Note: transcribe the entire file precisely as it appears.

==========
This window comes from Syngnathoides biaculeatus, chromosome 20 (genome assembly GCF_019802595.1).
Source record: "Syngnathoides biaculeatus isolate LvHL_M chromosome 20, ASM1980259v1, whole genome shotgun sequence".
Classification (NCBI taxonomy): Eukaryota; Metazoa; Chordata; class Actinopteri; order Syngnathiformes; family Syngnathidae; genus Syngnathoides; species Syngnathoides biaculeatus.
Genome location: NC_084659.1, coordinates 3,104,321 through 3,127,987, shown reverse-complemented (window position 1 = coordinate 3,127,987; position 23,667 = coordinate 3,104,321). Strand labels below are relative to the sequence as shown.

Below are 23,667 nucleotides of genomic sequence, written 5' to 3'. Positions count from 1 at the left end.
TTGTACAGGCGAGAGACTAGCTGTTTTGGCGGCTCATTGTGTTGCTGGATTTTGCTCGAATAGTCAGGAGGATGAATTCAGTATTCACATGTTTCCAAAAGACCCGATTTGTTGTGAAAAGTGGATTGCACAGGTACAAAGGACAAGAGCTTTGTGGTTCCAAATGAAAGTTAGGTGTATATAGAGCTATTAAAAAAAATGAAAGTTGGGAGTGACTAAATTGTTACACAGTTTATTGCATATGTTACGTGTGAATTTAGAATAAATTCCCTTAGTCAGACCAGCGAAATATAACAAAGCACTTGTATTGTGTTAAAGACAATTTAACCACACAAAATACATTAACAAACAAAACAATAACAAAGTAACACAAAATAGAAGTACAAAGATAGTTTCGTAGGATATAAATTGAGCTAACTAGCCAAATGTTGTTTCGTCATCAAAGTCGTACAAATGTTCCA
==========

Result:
This window comes from Syngnathoides biaculeatus, chromosome 20 (genome assembly GCF_019802595.1).
Source record: "Syngnathoides biaculeatus isolate LvHL_M chromosome 20, ASM1980259v1, whole genome shotgun sequence".
Classification (NCBI taxonomy): Eukaryota; Metazoa; Chordata; class Actinopteri; order Syngnathiformes; family Syngnathidae; genus Syngnathoides; species Syngnathoides biaculeatus.
Genome location: NC_084659.1, coordinates 3,104,321 through 3,127,987, shown reverse-complemented (window position 1 = coordinate 3,127,987; position 23,667 = coordinate 3,104,321). Strand labels below are relative to the sequence as shown.

Below are 23,667 nucleotides of genomic sequence, written 5' to 3'. Positions count from 1 at the left end.
TTGTACAGGCGAGAGACTAGCTGTTTTGGCGGCTCATTGTGTTGCTGGATTTTGCTCGAATAGTCAGGAGGATGAATTCAGTATTCACATGTTTCCAAAAGACCCGATTTGTTGTGAAAAGTGGATTGCACAGGTACAAAGGACAAGAGCTTTGTGGTTCCAAATGAAAGTTAGGTGTATATAGAGCTATTAAAAAAAATGAAAGTTGGGAGTGACTAAATTGTTACACAGTTTATTGCATATGTTACGTGTGAATTTAGAATAAATTCCCTTAGTCAGACCAGCGAAATATAACAAAGCACTTGTATTGTGTTAAAGACAATTTAACCACACAAAATACATTAACAAACAAAACAATAACAAAGTAACACAAAATAGAAGTACAAAGATAGTTTCGTAGGATATAAATTGAGCTAACTAGCCAAATGTTGTTTCGTCATCAAAGTCGTACAAATGTTCCA